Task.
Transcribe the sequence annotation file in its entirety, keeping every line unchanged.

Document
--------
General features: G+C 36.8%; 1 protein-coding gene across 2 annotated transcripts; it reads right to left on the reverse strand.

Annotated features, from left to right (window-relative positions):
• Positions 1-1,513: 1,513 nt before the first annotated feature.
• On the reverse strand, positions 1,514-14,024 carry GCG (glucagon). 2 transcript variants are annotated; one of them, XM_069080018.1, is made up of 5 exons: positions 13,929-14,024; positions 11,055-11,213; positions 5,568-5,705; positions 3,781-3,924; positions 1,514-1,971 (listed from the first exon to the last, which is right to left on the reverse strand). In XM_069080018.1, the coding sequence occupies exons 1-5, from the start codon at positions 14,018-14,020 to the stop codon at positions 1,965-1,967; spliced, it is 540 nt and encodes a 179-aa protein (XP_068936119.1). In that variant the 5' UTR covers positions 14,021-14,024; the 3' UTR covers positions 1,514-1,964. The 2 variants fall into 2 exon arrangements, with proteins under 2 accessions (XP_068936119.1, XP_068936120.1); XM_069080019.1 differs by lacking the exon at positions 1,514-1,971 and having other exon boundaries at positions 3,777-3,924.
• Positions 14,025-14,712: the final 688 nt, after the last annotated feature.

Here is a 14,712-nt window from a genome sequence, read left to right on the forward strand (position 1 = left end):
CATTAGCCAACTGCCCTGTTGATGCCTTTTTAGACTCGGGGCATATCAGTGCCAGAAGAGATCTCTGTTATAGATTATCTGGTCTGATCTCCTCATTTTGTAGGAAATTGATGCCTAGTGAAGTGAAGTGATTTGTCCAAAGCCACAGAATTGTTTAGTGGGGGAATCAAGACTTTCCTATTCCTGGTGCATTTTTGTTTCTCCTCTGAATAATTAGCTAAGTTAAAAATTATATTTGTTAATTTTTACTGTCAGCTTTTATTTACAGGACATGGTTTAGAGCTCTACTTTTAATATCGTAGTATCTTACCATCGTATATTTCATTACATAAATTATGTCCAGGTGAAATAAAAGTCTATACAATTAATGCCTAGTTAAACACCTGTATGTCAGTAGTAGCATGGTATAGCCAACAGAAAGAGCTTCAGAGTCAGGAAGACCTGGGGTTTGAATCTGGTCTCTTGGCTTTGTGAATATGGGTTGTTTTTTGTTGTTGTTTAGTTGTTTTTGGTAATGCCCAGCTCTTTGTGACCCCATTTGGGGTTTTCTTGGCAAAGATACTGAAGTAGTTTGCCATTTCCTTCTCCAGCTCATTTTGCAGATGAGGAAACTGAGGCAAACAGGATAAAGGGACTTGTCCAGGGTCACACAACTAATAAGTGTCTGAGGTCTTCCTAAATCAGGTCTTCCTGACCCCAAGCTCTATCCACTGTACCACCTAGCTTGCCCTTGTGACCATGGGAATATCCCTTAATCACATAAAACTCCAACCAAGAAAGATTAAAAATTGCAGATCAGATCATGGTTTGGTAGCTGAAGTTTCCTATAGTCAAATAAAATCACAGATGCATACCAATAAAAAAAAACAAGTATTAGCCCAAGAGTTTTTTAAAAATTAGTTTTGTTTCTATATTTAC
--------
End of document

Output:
General features: G+C 36.8%; 1 protein-coding gene across 2 annotated transcripts; it reads right to left on the reverse strand.

Annotated features, from left to right (window-relative positions):
• Positions 1-1,513: 1,513 nt before the first annotated feature.
• On the reverse strand, positions 1,514-14,024 carry GCG (glucagon). 2 transcript variants are annotated; one of them, XM_069080018.1, is made up of 5 exons: positions 13,929-14,024; positions 11,055-11,213; positions 5,568-5,705; positions 3,781-3,924; positions 1,514-1,971 (listed from the first exon to the last, which is right to left on the reverse strand). In XM_069080018.1, the coding sequence occupies exons 1-5, from the start codon at positions 14,018-14,020 to the stop codon at positions 1,965-1,967; spliced, it is 540 nt and encodes a 179-aa protein (XP_068936119.1). In that variant the 5' UTR covers positions 14,021-14,024; the 3' UTR covers positions 1,514-1,964. The 2 variants fall into 2 exon arrangements, with proteins under 2 accessions (XP_068936119.1, XP_068936120.1); XM_069080019.1 differs by lacking the exon at positions 1,514-1,971 and having other exon boundaries at positions 3,777-3,924.
• Positions 14,025-14,712: the final 688 nt, after the last annotated feature.

Here is a 14,712-nt window from a genome sequence, read left to right on the forward strand (position 1 = left end):
CATTAGCCAACTGCCCTGTTGATGCCTTTTTAGACTCGGGGCATATCAGTGCCAGAAGAGATCTCTGTTATAGATTATCTGGTCTGATCTCCTCATTTTGTAGGAAATTGATGCCTAGTGAAGTGAAGTGATTTGTCCAAAGCCACAGAATTGTTTAGTGGGGGAATCAAGACTTTCCTATTCCTGGTGCATTTTTGTTTCTCCTCTGAATAATTAGCTAAGTTAAAAATTATATTTGTTAATTTTTACTGTCAGCTTTTATTTACAGGACATGGTTTAGAGCTCTACTTTTAATATCGTAGTATCTTACCATCGTATATTTCATTACATAAATTATGTCCAGGTGAAATAAAAGTCTATACAATTAATGCCTAGTTAAACACCTGTATGTCAGTAGTAGCATGGTATAGCCAACAGAAAGAGCTTCAGAGTCAGGAAGACCTGGGGTTTGAATCTGGTCTCTTGGCTTTGTGAATATGGGTTGTTTTTTGTTGTTGTTTAGTTGTTTTTGGTAATGCCCAGCTCTTTGTGACCCCATTTGGGGTTTTCTTGGCAAAGATACTGAAGTAGTTTGCCATTTCCTTCTCCAGCTCATTTTGCAGATGAGGAAACTGAGGCAAACAGGATAAAGGGACTTGTCCAGGGTCACACAACTAATAAGTGTCTGAGGTCTTCCTAAATCAGGTCTTCCTGACCCCAAGCTCTATCCACTGTACCACCTAGCTTGCCCTTGTGACCATGGGAATATCCCTTAATCACATAAAACTCCAACCAAGAAAGATTAAAAATTGCAGATCAGATCATGGTTTGGTAGCTGAAGTTTCCTATAGTCAAATAAAATCACAGATGCATACCAATAAAAAAAAACAAGTATTAGCCCAAGAGTTTTTTAAAAATTAGTTTTGTTTCTATATTTAC